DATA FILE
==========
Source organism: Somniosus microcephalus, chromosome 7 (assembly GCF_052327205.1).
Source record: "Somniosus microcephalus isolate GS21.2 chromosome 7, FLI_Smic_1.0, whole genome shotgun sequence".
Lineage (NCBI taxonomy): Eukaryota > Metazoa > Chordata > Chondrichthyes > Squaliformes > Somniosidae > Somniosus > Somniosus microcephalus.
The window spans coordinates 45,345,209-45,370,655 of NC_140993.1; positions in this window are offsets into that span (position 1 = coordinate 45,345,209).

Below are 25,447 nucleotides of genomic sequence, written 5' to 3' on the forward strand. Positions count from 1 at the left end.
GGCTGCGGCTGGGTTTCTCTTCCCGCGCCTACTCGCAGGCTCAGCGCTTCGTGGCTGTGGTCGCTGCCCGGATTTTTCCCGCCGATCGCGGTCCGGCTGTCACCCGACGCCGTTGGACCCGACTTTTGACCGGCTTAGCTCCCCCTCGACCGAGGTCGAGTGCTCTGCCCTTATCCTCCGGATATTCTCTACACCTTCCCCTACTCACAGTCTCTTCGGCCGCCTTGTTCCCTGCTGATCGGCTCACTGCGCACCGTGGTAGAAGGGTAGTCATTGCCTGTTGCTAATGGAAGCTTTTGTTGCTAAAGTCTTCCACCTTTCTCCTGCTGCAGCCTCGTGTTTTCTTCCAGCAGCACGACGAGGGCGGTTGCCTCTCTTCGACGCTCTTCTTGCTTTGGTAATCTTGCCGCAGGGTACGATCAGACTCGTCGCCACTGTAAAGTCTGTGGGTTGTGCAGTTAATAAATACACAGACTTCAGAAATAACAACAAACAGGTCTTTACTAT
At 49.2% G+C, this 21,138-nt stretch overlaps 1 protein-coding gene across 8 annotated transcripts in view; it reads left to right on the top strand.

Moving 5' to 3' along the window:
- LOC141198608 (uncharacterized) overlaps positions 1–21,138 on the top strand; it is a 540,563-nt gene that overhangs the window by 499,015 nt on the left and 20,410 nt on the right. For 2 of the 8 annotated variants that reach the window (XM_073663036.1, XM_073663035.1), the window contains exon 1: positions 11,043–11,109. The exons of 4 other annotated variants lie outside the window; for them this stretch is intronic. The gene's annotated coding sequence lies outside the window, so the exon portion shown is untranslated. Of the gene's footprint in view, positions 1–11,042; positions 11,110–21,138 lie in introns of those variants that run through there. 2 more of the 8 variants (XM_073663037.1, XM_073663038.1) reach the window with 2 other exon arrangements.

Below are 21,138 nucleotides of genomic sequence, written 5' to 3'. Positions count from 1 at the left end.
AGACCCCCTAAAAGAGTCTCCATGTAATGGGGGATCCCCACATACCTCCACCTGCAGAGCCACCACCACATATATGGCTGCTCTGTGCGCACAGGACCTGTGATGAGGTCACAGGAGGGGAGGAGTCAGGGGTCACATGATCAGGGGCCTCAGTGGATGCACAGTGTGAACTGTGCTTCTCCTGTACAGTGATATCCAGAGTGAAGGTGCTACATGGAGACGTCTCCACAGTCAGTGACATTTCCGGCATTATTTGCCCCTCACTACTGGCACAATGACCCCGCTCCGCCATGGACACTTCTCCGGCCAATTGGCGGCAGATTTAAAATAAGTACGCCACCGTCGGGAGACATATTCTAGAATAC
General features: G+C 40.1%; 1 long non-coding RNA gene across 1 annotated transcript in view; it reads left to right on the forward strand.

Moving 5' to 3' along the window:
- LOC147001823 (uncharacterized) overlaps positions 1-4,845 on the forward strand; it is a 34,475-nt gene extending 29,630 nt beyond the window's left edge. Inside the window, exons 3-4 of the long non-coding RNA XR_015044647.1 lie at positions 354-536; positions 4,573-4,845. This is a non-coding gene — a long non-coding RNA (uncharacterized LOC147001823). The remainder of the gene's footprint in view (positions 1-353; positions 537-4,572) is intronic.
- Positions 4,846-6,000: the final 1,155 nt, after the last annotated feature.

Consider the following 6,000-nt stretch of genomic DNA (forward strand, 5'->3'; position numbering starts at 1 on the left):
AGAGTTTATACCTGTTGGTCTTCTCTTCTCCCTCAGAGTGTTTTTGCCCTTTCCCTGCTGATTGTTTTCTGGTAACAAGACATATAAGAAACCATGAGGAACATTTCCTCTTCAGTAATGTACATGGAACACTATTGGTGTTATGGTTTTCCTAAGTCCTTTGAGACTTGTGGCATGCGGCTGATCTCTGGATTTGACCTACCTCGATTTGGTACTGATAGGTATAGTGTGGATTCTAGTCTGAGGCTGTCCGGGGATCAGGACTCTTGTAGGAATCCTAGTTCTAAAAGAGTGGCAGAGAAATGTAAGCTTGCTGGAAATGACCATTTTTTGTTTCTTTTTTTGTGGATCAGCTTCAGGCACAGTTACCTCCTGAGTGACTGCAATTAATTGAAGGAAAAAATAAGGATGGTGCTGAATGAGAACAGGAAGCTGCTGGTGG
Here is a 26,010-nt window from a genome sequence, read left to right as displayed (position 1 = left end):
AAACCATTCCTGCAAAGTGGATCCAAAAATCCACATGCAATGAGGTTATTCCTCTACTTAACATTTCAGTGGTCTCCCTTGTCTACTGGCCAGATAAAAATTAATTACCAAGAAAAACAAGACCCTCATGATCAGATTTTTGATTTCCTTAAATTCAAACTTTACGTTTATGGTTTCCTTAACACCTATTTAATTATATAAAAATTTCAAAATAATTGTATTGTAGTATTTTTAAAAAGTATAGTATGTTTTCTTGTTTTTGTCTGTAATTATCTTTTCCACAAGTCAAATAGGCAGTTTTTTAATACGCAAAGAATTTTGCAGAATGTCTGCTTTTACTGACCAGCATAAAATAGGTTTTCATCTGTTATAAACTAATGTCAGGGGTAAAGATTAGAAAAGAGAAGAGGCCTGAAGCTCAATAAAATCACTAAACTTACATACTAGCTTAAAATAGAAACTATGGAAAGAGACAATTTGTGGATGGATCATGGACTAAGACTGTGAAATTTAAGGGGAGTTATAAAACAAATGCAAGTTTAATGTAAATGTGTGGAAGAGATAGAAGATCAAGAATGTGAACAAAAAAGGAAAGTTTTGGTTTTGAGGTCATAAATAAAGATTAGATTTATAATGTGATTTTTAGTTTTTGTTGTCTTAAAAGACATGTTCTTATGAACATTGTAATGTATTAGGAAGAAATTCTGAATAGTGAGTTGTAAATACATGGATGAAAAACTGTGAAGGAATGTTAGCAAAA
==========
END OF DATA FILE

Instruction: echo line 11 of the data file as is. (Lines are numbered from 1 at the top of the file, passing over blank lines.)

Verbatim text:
AGACCCCCTAAAAGAGTCTCCATGTAATGGGGGATCCCCACATACCTCCACCTGCAGAGCCACCACCACATATATGGCTGCTCTGTGCGCACAGGACCTGTGATGAGGTCACAGGAGGGGAGGAGTCAGGGGTCACATGATCAGGGGCCTCAGTGGATGCACAGTGTGAACTGTGCTTCTCCTGTACAGTGATATCCAGAGTGAAGGTGCTACATGGAGACGTCTCCACAGTCAGTGACATTTCCGGCATTATTTGCCCCTCACTACTGGCACAATGACCCCGCTCCGCCATGGACACTTCTCCGGCCAATTGGCGGCAGATTTAAAATAAGTACGCCACCGTCGGGAGACATATTCTAGAATAC